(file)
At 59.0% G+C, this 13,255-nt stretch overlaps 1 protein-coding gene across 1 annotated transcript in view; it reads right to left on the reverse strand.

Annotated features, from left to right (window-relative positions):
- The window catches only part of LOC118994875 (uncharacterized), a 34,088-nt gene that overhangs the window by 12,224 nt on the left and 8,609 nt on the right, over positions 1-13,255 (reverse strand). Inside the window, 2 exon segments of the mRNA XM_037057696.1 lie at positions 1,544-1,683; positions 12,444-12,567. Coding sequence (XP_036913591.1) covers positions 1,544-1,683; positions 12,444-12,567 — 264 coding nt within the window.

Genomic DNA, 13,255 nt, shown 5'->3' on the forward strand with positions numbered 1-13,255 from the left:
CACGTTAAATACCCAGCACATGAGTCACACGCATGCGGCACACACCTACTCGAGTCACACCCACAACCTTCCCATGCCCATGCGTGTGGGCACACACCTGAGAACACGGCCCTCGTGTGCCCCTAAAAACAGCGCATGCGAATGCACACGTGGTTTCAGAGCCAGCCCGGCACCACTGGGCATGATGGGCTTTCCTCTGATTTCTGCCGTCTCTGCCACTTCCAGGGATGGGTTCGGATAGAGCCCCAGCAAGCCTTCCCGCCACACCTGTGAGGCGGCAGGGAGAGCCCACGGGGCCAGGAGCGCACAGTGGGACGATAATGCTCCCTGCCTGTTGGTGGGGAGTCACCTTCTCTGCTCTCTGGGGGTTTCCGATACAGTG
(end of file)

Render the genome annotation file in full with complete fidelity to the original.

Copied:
At 59.0% G+C, this 13,255-nt stretch overlaps 1 protein-coding gene across 1 annotated transcript in view; it reads right to left on the reverse strand.

Annotated features, from left to right (window-relative positions):
- The window catches only part of LOC118994875 (uncharacterized), a 34,088-nt gene that overhangs the window by 12,224 nt on the left and 8,609 nt on the right, over positions 1-13,255 (reverse strand). Inside the window, 2 exon segments of the mRNA XM_037057696.1 lie at positions 1,544-1,683; positions 12,444-12,567. Coding sequence (XP_036913591.1) covers positions 1,544-1,683; positions 12,444-12,567 — 264 coding nt within the window.

Genomic DNA, 13,255 nt, shown 5'->3' on the forward strand with positions numbered 1-13,255 from the left:
CACGTTAAATACCCAGCACATGAGTCACACGCATGCGGCACACACCTACTCGAGTCACACCCACAACCTTCCCATGCCCATGCGTGTGGGCACACACCTGAGAACACGGCCCTCGTGTGCCCCTAAAAACAGCGCATGCGAATGCACACGTGGTTTCAGAGCCAGCCCGGCACCACTGGGCATGATGGGCTTTCCTCTGATTTCTGCCGTCTCTGCCACTTCCAGGGATGGGTTCGGATAGAGCCCCAGCAAGCCTTCCCGCCACACCTGTGAGGCGGCAGGGAGAGCCCACGGGGCCAGGAGCGCACAGTGGGACGATAATGCTCCCTGCCTGTTGGTGGGGAGTCACCTTCTCTGCTCTCTGGGGGTTTCCGATACAGTG